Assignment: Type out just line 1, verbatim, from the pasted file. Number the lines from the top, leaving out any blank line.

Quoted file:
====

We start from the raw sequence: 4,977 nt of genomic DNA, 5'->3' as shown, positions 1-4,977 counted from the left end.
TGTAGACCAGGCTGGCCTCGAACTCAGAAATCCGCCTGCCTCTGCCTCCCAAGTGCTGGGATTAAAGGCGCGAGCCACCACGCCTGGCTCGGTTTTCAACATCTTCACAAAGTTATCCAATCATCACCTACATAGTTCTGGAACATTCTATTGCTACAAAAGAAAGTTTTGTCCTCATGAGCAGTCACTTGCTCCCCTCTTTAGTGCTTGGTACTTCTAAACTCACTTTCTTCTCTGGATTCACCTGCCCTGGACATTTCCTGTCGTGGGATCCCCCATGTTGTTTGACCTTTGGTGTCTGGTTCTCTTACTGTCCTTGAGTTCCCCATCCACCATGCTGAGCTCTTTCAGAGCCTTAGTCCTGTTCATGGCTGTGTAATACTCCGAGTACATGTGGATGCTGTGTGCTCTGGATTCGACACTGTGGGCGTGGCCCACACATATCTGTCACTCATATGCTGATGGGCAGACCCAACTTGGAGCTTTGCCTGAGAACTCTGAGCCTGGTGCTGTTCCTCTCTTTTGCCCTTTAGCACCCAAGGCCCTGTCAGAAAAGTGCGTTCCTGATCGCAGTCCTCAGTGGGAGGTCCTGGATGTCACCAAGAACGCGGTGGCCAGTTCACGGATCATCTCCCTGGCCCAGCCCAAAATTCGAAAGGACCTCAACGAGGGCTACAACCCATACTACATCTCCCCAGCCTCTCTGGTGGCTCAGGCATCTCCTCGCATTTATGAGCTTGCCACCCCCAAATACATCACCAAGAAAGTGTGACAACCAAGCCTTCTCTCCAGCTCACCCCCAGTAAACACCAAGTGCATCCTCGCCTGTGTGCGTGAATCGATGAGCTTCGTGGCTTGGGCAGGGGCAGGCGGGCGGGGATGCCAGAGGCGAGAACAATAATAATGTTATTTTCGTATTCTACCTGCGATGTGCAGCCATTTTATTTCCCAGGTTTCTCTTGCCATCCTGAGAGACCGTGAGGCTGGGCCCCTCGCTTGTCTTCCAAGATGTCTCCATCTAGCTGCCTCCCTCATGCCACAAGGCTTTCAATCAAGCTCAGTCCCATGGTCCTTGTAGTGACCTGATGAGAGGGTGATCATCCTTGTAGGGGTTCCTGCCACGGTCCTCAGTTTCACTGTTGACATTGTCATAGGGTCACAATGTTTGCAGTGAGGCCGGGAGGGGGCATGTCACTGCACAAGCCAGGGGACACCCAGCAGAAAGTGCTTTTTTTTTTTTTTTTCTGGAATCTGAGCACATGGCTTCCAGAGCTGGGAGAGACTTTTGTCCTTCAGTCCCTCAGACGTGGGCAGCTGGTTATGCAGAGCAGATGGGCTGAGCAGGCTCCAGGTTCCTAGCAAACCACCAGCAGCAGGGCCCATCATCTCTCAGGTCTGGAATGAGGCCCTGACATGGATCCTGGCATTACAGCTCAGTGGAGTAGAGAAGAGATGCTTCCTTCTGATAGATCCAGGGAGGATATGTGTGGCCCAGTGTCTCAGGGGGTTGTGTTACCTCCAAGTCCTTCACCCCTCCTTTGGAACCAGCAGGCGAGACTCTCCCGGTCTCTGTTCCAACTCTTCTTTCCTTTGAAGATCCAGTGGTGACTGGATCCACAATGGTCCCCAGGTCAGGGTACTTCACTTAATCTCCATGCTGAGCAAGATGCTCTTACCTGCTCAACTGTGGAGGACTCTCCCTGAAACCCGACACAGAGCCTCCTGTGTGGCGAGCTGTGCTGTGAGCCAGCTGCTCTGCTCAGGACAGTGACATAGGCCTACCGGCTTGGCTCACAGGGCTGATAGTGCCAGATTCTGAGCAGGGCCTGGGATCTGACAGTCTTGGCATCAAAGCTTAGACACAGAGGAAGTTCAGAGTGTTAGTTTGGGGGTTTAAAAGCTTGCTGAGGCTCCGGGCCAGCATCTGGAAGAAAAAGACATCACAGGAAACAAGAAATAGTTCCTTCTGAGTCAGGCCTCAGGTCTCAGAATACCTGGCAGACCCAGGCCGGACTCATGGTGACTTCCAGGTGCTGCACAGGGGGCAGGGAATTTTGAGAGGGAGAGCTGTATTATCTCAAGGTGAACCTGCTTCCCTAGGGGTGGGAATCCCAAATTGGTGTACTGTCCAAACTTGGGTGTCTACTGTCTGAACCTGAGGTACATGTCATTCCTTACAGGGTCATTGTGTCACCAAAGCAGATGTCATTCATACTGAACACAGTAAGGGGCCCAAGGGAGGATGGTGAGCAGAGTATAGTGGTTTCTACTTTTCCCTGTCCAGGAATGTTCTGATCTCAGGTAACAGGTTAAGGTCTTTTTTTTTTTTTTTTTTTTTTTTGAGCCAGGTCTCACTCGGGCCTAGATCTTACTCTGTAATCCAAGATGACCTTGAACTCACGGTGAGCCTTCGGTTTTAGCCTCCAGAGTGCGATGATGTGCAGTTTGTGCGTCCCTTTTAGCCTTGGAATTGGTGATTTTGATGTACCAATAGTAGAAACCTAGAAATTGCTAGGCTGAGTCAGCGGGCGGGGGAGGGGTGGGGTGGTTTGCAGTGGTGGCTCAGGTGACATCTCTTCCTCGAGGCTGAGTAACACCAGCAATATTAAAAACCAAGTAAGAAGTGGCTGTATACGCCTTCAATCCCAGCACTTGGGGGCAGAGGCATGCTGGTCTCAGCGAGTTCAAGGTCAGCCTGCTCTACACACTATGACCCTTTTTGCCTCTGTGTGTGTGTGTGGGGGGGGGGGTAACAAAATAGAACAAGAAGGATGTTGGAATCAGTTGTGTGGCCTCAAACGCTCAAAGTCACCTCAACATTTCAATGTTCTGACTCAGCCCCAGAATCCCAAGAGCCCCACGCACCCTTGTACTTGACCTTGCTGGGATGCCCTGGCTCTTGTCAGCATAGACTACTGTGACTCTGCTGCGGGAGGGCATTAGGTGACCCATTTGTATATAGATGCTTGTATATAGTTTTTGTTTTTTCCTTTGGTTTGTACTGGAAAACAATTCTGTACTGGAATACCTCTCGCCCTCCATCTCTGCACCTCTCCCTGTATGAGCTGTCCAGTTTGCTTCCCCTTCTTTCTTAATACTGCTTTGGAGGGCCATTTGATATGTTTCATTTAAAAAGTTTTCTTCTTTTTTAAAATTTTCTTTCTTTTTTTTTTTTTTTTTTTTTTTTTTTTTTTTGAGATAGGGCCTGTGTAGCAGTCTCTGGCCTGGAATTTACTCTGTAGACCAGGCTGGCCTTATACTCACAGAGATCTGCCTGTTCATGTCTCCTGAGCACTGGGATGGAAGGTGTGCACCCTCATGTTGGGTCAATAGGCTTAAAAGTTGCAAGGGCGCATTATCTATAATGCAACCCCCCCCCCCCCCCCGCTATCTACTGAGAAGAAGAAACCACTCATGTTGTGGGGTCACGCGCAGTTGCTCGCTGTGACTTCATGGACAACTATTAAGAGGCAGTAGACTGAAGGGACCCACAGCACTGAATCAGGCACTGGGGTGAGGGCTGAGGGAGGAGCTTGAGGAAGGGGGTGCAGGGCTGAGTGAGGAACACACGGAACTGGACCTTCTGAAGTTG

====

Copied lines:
We start from the raw sequence: 4,977 nt of genomic DNA, 5'->3' as shown, positions 1-4,977 counted from the left end.